Every sub-integral G-contraction f on X is a Picard operator provided that f is orbitally continuous.
Proof (1) ⇒(2) is obvious from Theorem 3.14. Note that the example constructed in Corollary 3.11 is orbitally continuous. Hence, (2) ⇒ (1). □
Remark 3.17 Corollary 3.16 generalizes claims 20 & 30 of [, Corollary 3.3].
and the operator f is known as a cyclic operator.
is a cyclic representation of Y w.r.t. f;
there exists such that whenever, , , where .
Then f has a unique fixed point and for any .
Proof We note that is a complete metric space. Let us consider a graph G consisting of and . By (i) and (ii) it follows that f is a sub-integral G-contraction. Now let in Y such that for all . Then in view of (3.10), the sequence has infinitely many terms in each so that one can easily extract a subsequence of converging to in each . Since ’s are closed, then . Now it is easy to form a subsequence in some , such that for , it vindicates G is a weakly connected -graph and thus conclusion follows from Theorem 3.10. □
Remark 3.19 Taking , Theorem 3.18 subsumes the main result of .
- (i)there exists such that(3.11)
G is a -graph.
Then, for any , is a Picard operator. Furthermore, if G is weakly connected then f is a Picard operator.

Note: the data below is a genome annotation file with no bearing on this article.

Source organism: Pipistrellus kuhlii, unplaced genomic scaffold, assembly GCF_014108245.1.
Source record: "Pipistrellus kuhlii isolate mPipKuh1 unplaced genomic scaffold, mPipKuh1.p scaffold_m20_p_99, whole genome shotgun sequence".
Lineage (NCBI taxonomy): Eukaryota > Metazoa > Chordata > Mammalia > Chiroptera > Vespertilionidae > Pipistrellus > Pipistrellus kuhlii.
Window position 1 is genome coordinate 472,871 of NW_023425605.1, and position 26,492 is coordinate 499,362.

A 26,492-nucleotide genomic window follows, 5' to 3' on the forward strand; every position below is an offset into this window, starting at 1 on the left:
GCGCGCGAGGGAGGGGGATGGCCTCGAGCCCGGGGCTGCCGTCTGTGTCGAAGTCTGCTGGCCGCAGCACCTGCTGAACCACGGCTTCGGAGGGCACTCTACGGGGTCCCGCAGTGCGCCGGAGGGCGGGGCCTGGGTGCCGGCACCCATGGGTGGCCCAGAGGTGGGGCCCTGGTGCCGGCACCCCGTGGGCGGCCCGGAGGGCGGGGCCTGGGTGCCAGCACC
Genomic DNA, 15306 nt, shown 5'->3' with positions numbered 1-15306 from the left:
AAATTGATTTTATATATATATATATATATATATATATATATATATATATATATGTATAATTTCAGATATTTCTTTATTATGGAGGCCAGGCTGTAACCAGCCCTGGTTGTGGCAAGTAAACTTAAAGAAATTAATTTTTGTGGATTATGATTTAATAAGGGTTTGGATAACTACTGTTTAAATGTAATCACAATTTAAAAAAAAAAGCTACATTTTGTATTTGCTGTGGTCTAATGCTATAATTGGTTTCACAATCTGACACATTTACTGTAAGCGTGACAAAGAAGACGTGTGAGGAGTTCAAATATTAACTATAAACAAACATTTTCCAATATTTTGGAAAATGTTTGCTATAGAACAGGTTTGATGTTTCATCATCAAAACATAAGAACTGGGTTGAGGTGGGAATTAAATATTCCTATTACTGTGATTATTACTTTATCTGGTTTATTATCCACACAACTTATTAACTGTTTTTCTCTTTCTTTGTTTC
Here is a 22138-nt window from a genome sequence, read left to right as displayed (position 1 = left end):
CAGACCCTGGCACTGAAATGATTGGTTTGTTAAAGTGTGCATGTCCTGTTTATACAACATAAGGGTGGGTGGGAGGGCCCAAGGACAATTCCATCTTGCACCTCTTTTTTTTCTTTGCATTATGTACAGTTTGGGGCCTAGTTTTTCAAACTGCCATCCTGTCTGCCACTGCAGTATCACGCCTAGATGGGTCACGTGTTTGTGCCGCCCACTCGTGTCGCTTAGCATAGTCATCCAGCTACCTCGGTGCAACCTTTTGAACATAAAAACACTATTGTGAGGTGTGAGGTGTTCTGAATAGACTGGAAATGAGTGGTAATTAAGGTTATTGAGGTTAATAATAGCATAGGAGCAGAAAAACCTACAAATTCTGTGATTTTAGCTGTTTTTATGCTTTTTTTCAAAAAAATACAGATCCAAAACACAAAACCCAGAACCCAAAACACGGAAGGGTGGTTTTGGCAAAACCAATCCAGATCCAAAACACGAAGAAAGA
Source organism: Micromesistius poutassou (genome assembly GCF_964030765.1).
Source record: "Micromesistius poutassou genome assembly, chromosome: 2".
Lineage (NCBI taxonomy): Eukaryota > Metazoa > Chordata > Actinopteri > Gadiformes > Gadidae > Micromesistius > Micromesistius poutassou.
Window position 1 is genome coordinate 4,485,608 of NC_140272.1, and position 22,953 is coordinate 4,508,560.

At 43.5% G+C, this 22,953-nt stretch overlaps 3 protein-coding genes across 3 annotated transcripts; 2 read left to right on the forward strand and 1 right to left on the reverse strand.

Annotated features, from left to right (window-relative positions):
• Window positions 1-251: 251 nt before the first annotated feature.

Letting and using (3.14), (3.15), we get . As , this implies that . Therefore, is a Cauchy sequence in X. The rest of the proof runs on the same lines as the proof of Theorem 3.10. □
Remark 3.21 Theorem 3.20 generalizes [, Theorem 2.1].
Remark 3.22 The conclusion of Theorem 3.20 that f is a Picard operator remains valid if we replace assertion (ii) by (ii)′ f is orbital G-continuous or (ii)″ f is orbitally continuous.
Next we show that (3.17) is satisfied for .
Case i. Let , then (3.1) is trivially satisfied.
Since for all and , thus inequality (3.20) is satisfied.
Therefore one cannot apply Theorem 2.2 .
The notion of an integral G-contraction not only generalizes/extends the notion of a Banach G-contraction, but it also improves the integral inequality (2.3). Whereas, the notion of a sub-integral G-contraction generalizes the notion of a Banach G-contraction, but it partially generalizes the integral inequality (2.3). Therefore, Theorem 3.10 generalizes/extends some results of Jachymski  and provides partial improvement to the main result of Branciari . A very natural question is bound to be posed: Are the conclusions of Theorems 3.10, 3.12, 3.14 still valid for integral G-contractions? In Theorem 3.20, we have provided a partial answer to this question by imposing condition (3.11). But it remains open to investigate an affirmative answer without the crucial condition of (3.11). Furthermore, Example 3.23 invokes the generality of Theorem 3.20.
Authors are grateful to referees for their suggestions.